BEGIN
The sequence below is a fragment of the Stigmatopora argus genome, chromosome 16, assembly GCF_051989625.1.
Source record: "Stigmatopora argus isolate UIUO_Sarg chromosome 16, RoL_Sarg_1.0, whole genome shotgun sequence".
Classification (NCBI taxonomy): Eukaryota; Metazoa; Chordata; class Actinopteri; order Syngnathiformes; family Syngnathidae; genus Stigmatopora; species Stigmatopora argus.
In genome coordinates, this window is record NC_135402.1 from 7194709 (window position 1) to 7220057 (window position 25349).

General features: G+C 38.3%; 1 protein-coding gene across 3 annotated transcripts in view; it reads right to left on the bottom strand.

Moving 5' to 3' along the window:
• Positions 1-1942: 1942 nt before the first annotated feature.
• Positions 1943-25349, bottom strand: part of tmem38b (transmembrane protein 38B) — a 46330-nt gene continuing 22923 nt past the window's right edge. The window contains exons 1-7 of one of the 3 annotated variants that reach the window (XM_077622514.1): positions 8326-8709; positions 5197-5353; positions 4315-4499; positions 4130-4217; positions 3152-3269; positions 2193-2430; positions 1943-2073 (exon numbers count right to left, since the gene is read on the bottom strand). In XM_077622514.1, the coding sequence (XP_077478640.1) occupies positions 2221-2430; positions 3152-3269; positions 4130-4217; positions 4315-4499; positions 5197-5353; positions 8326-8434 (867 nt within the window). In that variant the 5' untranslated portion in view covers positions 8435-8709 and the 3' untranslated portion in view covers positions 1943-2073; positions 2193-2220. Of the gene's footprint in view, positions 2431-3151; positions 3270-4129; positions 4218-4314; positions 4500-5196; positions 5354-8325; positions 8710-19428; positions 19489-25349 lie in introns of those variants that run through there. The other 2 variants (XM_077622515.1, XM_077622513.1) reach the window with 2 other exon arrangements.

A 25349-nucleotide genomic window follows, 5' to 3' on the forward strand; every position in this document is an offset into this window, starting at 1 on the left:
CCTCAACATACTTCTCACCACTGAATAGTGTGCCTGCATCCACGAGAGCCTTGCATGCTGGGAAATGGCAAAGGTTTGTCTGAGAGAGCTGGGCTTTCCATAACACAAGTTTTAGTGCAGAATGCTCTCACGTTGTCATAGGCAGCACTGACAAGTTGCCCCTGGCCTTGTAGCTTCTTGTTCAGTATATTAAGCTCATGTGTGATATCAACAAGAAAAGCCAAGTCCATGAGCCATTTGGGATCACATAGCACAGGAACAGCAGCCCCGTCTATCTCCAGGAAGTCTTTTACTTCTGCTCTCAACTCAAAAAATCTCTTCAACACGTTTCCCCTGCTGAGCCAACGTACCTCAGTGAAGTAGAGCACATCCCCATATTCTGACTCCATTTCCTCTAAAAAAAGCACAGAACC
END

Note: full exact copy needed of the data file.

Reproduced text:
The sequence below is a fragment of the Stigmatopora argus genome, chromosome 16, assembly GCF_051989625.1.
Source record: "Stigmatopora argus isolate UIUO_Sarg chromosome 16, RoL_Sarg_1.0, whole genome shotgun sequence".
Classification (NCBI taxonomy): Eukaryota; Metazoa; Chordata; class Actinopteri; order Syngnathiformes; family Syngnathidae; genus Stigmatopora; species Stigmatopora argus.
In genome coordinates, this window is record NC_135402.1 from 7194709 (window position 1) to 7220057 (window position 25349).

General features: G+C 38.3%; 1 protein-coding gene across 3 annotated transcripts in view; it reads right to left on the bottom strand.

Moving 5' to 3' along the window:
• Positions 1-1942: 1942 nt before the first annotated feature.
• Positions 1943-25349, bottom strand: part of tmem38b (transmembrane protein 38B) — a 46330-nt gene continuing 22923 nt past the window's right edge. The window contains exons 1-7 of one of the 3 annotated variants that reach the window (XM_077622514.1): positions 8326-8709; positions 5197-5353; positions 4315-4499; positions 4130-4217; positions 3152-3269; positions 2193-2430; positions 1943-2073 (exon numbers count right to left, since the gene is read on the bottom strand). In XM_077622514.1, the coding sequence (XP_077478640.1) occupies positions 2221-2430; positions 3152-3269; positions 4130-4217; positions 4315-4499; positions 5197-5353; positions 8326-8434 (867 nt within the window). In that variant the 5' untranslated portion in view covers positions 8435-8709 and the 3' untranslated portion in view covers positions 1943-2073; positions 2193-2220. Of the gene's footprint in view, positions 2431-3151; positions 3270-4129; positions 4218-4314; positions 4500-5196; positions 5354-8325; positions 8710-19428; positions 19489-25349 lie in introns of those variants that run through there. The other 2 variants (XM_077622515.1, XM_077622513.1) reach the window with 2 other exon arrangements.

A 25349-nucleotide genomic window follows, 5' to 3' on the forward strand; every position in this document is an offset into this window, starting at 1 on the left:
CCTCAACATACTTCTCACCACTGAATAGTGTGCCTGCATCCACGAGAGCCTTGCATGCTGGGAAATGGCAAAGGTTTGTCTGAGAGAGCTGGGCTTTCCATAACACAAGTTTTAGTGCAGAATGCTCTCACGTTGTCATAGGCAGCACTGACAAGTTGCCCCTGGCCTTGTAGCTTCTTGTTCAGTATATTAAGCTCATGTGTGATATCAACAAGAAAAGCCAAGTCCATGAGCCATTTGGGATCACATAGCACAGGAACAGCAGCCCCGTCTATCTCCAGGAAGTCTTTTACTTCTGCTCTCAACTCAAAAAATCTCTTCAACACGTTTCCCCTGCTGAGCCAACGTACCTCAGTGAAGTAGAGCACATCCCCATATTCTGACTCCATTTCCTCTAAAAAAAGCACAGAACC